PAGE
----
This is a fabulous flat-bread from well, Asia. Yes, darned near all of Asia. I’ve had pretty narrow variations all the way from Bhrain to Japan, though most Americans will recognize this as a common Indian bread course. This recipe in particular is derived from a tiny little DC Indian restaurant Keely brought me to about a year ago. The green pesto was the really unusual bit and the hardest to figure out, though I think I am pretty close. Its a standard leavened bread but cooked in an unusual way. Ideally, it would be stuck to the sides of a round brick oven called a tandoor, but you can make a pretty good approximation with clay tiles.
If you haven’t already gotten tiles or a pizza stone, go to a home improvement store. The flooring department should stock a product called unglazed quarry tile. It will cost on the order of 97cents a square foot and last longer than your stove, it will work miracles on all of your baked goods, especially pizza and other flatbreads like this one. I used four of em though my oven can fit six on a good day.
Anyway, start by proofing 1 pkg dry yeast (2.25 tsp) in 1 cup warm water cooler than 170F(any hotter genocides your yeast). Once it froths up, add 1/4 cup sugar, tbsp kosher salt, 3tbsp milk. Mix in enough bread flour to make a wet dough(4 cups-ish) and beat in one large egg. Knead six to eight minutes until you can poke the dough and it comes back. The kitchen-aid is nice for this step, but you can do it by hand as well. Oil it, cover it, and let it rise for an hour while you work on the aromatics.
This part starts with garlic, lots of garlic, two full heads of garlic. And two bushels of Italian flat-leaf parsley
Break out the cloves and smack them with the sides of your knife to peel them. If you place your chef’s knife on the garlic with the blade angled slightly down, you can just tap it with your opposite palm and the garlic will disrobe faster than a spring breaker with a jagar bomb. Just please be careful. In college, I was unlucky enough to watch a young man embedded an eight-inch chef’s knife in his palm in a similar maneuver trying to force the wrong side of a knife through some tough root vegetables. That being said, I’ve never known anyone to get hurt peeling garlic in this way, just keep a healthy respect for your blade, especially when your squishy parts are hurtling towards it.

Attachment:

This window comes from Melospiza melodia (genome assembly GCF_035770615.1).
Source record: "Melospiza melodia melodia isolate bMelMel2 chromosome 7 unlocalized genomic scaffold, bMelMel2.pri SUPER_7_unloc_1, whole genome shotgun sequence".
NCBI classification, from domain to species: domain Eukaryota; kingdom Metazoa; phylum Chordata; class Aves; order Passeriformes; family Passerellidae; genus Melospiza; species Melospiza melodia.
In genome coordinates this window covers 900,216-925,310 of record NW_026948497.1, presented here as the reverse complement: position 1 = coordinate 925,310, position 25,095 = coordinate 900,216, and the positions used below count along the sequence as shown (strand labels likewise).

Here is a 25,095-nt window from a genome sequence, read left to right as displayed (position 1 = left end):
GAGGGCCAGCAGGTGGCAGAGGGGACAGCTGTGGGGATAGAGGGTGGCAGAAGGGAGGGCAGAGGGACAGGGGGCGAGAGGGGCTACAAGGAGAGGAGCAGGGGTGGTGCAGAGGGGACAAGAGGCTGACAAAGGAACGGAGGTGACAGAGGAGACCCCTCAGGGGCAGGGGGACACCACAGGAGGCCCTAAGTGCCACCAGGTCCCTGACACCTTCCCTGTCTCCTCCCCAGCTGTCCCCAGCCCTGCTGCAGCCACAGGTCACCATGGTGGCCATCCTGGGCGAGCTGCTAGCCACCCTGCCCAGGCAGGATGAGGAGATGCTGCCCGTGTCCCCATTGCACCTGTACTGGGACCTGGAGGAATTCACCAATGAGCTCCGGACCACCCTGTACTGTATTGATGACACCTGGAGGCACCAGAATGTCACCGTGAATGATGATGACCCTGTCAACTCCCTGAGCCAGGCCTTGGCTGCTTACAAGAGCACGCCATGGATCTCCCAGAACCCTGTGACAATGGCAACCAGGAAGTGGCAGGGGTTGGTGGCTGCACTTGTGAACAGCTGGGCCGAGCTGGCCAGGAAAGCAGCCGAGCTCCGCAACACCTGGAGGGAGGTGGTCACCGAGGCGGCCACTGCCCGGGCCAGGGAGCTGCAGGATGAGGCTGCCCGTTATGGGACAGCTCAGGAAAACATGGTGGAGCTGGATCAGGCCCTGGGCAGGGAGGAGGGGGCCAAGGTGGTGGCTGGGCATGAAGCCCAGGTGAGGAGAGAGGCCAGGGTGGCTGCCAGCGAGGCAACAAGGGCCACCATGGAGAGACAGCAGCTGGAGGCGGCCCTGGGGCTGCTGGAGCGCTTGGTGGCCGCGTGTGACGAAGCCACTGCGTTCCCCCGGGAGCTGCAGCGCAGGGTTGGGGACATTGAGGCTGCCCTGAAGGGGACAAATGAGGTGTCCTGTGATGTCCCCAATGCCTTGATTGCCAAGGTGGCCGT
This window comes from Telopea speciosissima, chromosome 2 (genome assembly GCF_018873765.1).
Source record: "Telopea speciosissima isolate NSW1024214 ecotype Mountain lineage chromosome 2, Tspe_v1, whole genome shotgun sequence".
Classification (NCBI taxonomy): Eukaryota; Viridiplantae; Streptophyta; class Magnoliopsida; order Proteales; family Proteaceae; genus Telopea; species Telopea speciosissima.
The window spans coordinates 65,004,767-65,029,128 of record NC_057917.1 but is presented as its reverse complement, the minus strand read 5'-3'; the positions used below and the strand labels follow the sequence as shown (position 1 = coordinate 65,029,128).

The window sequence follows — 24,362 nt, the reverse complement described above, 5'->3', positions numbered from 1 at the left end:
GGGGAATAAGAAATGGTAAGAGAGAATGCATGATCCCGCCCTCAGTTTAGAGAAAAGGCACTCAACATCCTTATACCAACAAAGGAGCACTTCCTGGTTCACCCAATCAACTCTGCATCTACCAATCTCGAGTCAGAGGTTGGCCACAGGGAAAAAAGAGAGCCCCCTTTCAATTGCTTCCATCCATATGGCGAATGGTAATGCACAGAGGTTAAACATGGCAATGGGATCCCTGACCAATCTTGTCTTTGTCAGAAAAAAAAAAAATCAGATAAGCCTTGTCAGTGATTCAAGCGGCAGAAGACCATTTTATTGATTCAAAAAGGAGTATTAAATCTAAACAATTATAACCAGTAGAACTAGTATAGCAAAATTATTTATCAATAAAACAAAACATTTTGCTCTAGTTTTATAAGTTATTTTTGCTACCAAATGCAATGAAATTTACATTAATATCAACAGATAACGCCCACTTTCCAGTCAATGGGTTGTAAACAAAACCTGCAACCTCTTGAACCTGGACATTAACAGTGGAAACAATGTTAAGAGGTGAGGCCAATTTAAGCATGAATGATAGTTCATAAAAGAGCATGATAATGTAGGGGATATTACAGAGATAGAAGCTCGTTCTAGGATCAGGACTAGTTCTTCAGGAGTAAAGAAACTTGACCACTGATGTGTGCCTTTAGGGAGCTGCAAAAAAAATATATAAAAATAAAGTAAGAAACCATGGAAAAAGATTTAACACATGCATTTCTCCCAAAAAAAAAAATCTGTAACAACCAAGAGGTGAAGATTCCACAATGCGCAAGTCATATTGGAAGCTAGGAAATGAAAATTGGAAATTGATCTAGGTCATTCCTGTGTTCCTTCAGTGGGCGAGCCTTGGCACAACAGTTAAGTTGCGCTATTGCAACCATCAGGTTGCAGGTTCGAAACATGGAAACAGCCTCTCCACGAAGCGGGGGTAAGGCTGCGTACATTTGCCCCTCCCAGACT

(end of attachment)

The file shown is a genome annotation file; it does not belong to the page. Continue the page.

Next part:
Give it a rough chop and set aside in a bowl. Toss with about a tbsp of olive oil to prevent oxidation. Next, grab a healthy bushel of parsley or cilantro. I’m pretty sure the recipe I’m hunting for was cilantro, but the old lady has an aversion to it, so I try to steer clear. I used an Italian flat-leaf so it would integrate better with the bread.
Remove most of the stems and give them a rough chop. Stir in with the garlic and set aside. Take the other bushel, once again remove most of the stems but don’t worry about pulling the leaves off the stalk. Shove them in the blender with 2 tsp salt, 2tbsp olive oil, and 2 tsp of your garlic mix. Pulse and mash it down until the mix is pretty well pureed. You may need to add olive oil to work it all together. Add more of your garlic mix to taste. It should be pretty darned tasty but kinda hollow, starting with the fruitiness of the olive oil and finishing with a grassy herby parsley piqued with some garlic and a flavor void in the middle. Don’t worry, ziplock it and set it in the fridge while we round out the naan, it will mingle. The oil needs to pull out the fat-soluble components of both like an infusion on methamphetamine(you know cause of the blender and the small particles… it goes crazy fast) and it makes for one heck of a sauce.
Kill some time until the first rise is over, dump your garlic-herb mix into the dough and knead it. Again, the kitchen-aid with a dough hook comes in handy.
Its like a tornado of flavor. Once again, oil it a bit more, cover it and let the yeasties work their magic. Kill about fifteen minutes then cut the stove to 400F with a couple quarry tiles laid out on one of the racks. It does technically work on multiple racks at once, but they cook so fast it’s not worth bothering with. Again, kill about half an hour then break off chunks slightly larger than a golf-ball. Flour your hands and board enough to spread them to about an eighth of an inch thick, then let them rest for a few minutes.
When the oven is good and hot, stretch the dough one final time until it is almost transparent and stick it straight on the stones. Now wait anywhere from three to nine minutes. No really. There are a lot of variables here, moistness of your dough, thickness of your naan, relative humidity, altitude, oven calibration and the tiny fire gnomes that live in the burners. You’ll get a feel for it eventually. To start with, you want to look for any browning, either from the oven or up through from the stones. If you see brown on top, you’re prolly done.
Those tiles have served me well for about seven years now.